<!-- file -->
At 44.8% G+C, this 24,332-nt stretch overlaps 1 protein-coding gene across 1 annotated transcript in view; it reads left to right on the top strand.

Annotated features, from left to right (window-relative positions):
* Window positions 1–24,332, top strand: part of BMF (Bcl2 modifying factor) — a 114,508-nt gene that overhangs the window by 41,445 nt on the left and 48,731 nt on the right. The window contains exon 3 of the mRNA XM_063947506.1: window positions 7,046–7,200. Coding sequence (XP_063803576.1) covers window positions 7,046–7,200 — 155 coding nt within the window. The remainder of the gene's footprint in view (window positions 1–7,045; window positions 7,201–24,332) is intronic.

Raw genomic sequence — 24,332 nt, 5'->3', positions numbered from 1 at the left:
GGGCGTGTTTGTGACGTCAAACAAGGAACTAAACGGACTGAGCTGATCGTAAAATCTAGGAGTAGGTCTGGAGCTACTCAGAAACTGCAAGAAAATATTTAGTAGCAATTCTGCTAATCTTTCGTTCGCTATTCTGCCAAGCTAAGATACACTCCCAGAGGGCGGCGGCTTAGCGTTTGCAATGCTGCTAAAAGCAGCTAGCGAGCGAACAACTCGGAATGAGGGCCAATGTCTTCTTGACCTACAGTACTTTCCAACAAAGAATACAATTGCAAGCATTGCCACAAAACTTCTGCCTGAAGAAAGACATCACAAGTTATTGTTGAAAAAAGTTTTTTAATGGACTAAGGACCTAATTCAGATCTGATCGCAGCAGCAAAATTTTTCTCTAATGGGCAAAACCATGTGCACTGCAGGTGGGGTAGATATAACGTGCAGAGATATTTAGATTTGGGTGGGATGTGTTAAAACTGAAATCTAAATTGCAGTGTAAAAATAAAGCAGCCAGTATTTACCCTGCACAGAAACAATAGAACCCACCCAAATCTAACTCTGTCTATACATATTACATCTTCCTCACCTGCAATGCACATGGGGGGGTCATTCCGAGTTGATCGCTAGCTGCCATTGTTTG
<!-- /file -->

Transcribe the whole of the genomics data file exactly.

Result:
At 44.8% G+C, this 24,332-nt stretch overlaps 1 protein-coding gene across 1 annotated transcript in view; it reads left to right on the top strand.

Annotated features, from left to right (window-relative positions):
* Window positions 1–24,332, top strand: part of BMF (Bcl2 modifying factor) — a 114,508-nt gene that overhangs the window by 41,445 nt on the left and 48,731 nt on the right. The window contains exon 3 of the mRNA XM_063947506.1: window positions 7,046–7,200. Coding sequence (XP_063803576.1) covers window positions 7,046–7,200 — 155 coding nt within the window. The remainder of the gene's footprint in view (window positions 1–7,045; window positions 7,201–24,332) is intronic.

Raw genomic sequence — 24,332 nt, 5'->3', positions numbered from 1 at the left:
GGGCGTGTTTGTGACGTCAAACAAGGAACTAAACGGACTGAGCTGATCGTAAAATCTAGGAGTAGGTCTGGAGCTACTCAGAAACTGCAAGAAAATATTTAGTAGCAATTCTGCTAATCTTTCGTTCGCTATTCTGCCAAGCTAAGATACACTCCCAGAGGGCGGCGGCTTAGCGTTTGCAATGCTGCTAAAAGCAGCTAGCGAGCGAACAACTCGGAATGAGGGCCAATGTCTTCTTGACCTACAGTACTTTCCAACAAAGAATACAATTGCAAGCATTGCCACAAAACTTCTGCCTGAAGAAAGACATCACAAGTTATTGTTGAAAAAAGTTTTTTAATGGACTAAGGACCTAATTCAGATCTGATCGCAGCAGCAAAATTTTTCTCTAATGGGCAAAACCATGTGCACTGCAGGTGGGGTAGATATAACGTGCAGAGATATTTAGATTTGGGTGGGATGTGTTAAAACTGAAATCTAAATTGCAGTGTAAAAATAAAGCAGCCAGTATTTACCCTGCACAGAAACAATAGAACCCACCCAAATCTAACTCTGTCTATACATATTACATCTTCCTCACCTGCAATGCACATGGGGGGGTCATTCCGAGTTGATCGCTAGCTGCCATTGTTTG